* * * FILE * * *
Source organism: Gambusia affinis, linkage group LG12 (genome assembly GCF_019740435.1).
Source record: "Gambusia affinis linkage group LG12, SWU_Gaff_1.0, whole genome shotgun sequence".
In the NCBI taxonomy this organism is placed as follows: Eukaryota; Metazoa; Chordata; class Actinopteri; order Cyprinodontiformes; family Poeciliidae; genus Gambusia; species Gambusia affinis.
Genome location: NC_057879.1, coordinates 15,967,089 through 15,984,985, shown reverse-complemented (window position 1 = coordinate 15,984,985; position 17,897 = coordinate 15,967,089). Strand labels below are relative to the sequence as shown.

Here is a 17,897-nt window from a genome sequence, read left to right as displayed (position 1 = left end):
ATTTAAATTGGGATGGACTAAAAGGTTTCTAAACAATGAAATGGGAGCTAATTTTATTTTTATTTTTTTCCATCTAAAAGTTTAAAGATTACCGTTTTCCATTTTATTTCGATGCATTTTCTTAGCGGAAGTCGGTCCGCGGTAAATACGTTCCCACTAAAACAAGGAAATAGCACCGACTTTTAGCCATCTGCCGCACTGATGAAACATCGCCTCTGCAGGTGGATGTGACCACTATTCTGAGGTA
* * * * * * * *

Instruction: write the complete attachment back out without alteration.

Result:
Source organism: Gambusia affinis, linkage group LG12 (genome assembly GCF_019740435.1).
Source record: "Gambusia affinis linkage group LG12, SWU_Gaff_1.0, whole genome shotgun sequence".
In the NCBI taxonomy this organism is placed as follows: Eukaryota; Metazoa; Chordata; class Actinopteri; order Cyprinodontiformes; family Poeciliidae; genus Gambusia; species Gambusia affinis.
Genome location: NC_057879.1, coordinates 15,967,089 through 15,984,985, shown reverse-complemented (window position 1 = coordinate 15,984,985; position 17,897 = coordinate 15,967,089). Strand labels below are relative to the sequence as shown.

Here is a 17,897-nt window from a genome sequence, read left to right as displayed (position 1 = left end):
ATTTAAATTGGGATGGACTAAAAGGTTTCTAAACAATGAAATGGGAGCTAATTTTATTTTTATTTTTTTCCATCTAAAAGTTTAAAGATTACCGTTTTCCATTTTATTTCGATGCATTTTCTTAGCGGAAGTCGGTCCGCGGTAAATACGTTCCCACTAAAACAAGGAAATAGCACCGACTTTTAGCCATCTGCCGCACTGATGAAACATCGCCTCTGCAGGTGGATGTGACCACTATTCTGAGGTA